The reason you add the salt once the yeast has been mixed through the flour is because the salt will affect the rising reaction of the yeast – thanks Cass.
Make a well in the centre.
Slowly, and bit by bit, add the water. I would add half, bring together with my hands, add the next quarter, bring together with my hands, and then add the final quarter and bring together with my hands. Knead.

kneading the dough:

in the bowl:

One hand in the bowl using the heel of your palm. Press down, scoop up, put down, press down, scoop up, press down.
Repeat this process for a few minutes, or until the dough comes together and springs back when pressed with a finger. You may need to add more water, or if too sticky, add a tiny bit of flour and mix. It’s okay if it’s a bit sticky. Scroll to resting the dough.

on the bench:

Flour your bench and place the ball of dough down.
To knead you press on the edge of the dough closest to you with the heel of your palm, then you scoop up the dough with your fingers from the edge furthest away from you, bring the dough up slightly into the air and slap the dough down (so it moves away from your hand and lands on the kitchen bench) with your hand (your hand would be in the position of Spiderman. releasing his finger web to do so). With the dough back on the bench, repeat the process for a few minutes, or until the dough comes together and springs back when pressed with a finger. You may need to add more water, or if too sticky, add a tiny bit of flour and mix. It’s okay if it’s a bit sticky. Scroll to resting the dough.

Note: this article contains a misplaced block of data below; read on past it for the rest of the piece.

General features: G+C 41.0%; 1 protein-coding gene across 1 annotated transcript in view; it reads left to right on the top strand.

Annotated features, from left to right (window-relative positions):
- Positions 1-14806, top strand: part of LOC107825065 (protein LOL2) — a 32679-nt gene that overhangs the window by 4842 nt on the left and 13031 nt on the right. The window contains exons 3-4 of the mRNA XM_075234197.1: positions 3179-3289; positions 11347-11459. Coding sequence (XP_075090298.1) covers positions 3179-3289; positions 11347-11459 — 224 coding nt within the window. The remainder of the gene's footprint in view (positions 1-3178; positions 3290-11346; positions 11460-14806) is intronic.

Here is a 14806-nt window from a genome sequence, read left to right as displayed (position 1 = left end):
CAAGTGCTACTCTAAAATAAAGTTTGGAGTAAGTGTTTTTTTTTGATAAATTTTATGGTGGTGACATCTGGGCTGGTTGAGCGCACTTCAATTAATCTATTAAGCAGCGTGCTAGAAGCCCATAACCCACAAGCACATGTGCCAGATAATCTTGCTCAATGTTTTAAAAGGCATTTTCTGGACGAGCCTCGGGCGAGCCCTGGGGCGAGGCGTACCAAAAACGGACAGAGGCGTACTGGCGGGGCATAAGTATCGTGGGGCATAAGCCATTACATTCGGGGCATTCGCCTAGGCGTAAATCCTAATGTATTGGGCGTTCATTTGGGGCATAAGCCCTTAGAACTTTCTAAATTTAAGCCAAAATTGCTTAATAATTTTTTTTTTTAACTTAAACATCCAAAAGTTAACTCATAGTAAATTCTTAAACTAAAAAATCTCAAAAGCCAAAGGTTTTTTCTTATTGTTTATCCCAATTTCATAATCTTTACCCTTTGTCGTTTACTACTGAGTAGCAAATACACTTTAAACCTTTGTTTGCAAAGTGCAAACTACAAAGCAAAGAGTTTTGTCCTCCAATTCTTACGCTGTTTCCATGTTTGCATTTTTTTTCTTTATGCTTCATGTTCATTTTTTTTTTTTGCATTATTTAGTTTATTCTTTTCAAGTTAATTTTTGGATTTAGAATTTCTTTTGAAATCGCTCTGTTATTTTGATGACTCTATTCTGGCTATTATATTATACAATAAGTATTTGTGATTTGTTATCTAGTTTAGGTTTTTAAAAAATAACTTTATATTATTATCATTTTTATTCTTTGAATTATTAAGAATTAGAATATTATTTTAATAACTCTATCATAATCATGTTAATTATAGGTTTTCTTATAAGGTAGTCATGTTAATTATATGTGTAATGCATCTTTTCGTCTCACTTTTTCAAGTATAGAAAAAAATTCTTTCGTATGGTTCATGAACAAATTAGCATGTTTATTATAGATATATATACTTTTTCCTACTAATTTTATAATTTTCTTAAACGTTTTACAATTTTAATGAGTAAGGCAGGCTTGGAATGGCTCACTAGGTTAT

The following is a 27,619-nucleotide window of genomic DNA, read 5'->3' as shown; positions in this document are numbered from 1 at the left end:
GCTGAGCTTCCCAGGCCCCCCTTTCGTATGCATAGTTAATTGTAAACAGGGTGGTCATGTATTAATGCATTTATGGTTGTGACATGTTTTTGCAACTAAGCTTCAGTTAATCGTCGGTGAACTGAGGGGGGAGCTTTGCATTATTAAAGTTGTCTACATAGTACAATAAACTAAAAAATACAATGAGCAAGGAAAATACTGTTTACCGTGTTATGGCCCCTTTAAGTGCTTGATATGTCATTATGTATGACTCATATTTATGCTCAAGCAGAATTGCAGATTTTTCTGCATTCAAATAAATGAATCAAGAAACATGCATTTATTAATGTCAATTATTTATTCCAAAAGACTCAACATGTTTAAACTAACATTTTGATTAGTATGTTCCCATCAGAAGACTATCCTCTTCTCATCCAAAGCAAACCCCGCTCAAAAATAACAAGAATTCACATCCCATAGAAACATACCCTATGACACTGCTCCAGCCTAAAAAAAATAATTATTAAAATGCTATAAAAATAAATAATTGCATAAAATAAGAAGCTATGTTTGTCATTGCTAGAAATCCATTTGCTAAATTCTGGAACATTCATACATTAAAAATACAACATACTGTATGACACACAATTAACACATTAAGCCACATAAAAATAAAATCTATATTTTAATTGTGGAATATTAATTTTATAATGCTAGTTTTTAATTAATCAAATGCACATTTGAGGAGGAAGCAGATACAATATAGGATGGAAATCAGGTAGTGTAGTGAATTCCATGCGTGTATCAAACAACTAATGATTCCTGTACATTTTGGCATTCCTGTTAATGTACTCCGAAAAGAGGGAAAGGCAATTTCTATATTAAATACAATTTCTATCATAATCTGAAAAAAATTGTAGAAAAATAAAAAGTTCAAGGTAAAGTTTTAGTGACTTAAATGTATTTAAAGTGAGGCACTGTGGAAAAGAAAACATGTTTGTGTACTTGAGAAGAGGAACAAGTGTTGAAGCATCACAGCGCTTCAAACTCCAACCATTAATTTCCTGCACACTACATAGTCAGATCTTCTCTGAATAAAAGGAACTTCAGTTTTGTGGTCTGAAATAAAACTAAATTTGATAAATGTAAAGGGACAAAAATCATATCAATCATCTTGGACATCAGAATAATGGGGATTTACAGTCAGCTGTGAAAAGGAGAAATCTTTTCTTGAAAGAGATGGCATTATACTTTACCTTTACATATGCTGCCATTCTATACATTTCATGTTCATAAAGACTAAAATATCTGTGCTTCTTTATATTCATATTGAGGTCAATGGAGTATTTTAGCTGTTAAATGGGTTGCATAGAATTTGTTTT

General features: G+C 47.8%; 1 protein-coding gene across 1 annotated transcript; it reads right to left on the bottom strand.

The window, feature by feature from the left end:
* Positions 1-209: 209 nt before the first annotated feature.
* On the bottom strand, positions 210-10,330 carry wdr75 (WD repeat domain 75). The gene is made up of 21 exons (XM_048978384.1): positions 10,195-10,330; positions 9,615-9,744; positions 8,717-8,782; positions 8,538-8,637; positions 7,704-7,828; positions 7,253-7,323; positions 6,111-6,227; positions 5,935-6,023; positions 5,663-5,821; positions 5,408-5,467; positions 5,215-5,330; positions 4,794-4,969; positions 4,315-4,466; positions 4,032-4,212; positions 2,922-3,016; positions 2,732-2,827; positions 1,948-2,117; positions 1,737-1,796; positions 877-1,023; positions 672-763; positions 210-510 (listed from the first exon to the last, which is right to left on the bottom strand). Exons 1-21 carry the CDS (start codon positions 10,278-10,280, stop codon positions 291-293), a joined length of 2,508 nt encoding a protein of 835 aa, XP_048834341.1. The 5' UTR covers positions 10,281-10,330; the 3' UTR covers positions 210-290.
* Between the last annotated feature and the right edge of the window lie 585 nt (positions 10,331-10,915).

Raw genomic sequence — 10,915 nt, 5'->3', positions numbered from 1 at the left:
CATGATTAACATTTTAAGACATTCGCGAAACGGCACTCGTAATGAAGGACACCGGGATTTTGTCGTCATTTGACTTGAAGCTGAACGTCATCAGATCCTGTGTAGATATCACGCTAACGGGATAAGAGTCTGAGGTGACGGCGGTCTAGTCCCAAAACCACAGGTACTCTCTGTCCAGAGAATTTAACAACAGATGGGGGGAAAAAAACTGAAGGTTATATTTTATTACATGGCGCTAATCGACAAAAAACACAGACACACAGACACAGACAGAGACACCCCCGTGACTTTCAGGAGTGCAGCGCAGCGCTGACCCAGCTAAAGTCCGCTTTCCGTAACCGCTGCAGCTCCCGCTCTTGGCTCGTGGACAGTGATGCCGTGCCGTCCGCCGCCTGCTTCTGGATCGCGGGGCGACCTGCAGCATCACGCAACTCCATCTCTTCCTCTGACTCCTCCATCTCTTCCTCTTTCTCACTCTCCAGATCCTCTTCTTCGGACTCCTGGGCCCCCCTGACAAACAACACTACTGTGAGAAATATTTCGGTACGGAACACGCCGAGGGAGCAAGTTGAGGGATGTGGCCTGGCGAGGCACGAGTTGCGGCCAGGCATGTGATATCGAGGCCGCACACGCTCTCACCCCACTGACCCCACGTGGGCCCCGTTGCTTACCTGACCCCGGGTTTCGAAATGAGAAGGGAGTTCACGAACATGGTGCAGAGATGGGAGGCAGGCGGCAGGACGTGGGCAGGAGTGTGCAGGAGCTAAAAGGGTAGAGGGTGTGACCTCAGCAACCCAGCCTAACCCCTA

resting the dough

Place the dough in a bowl (if it’s not in one already) and chuck a clean towel over the top. Leave in a warm spot. By a sunny windowsill is good. If it’s Winter or cold night, leave in a sink filled with warm water (make sure you check the water every 5 mins or so to make sure it’s still warm) or by the fire or heater. Leave for about 30 minutes or until about doubled in size. Scroll to final steps.

in a Kitchenaid or something similar (using a dough hook):

Add the flours, followed by the yeast. Mix to combine.
Add the salt. Mix to combine.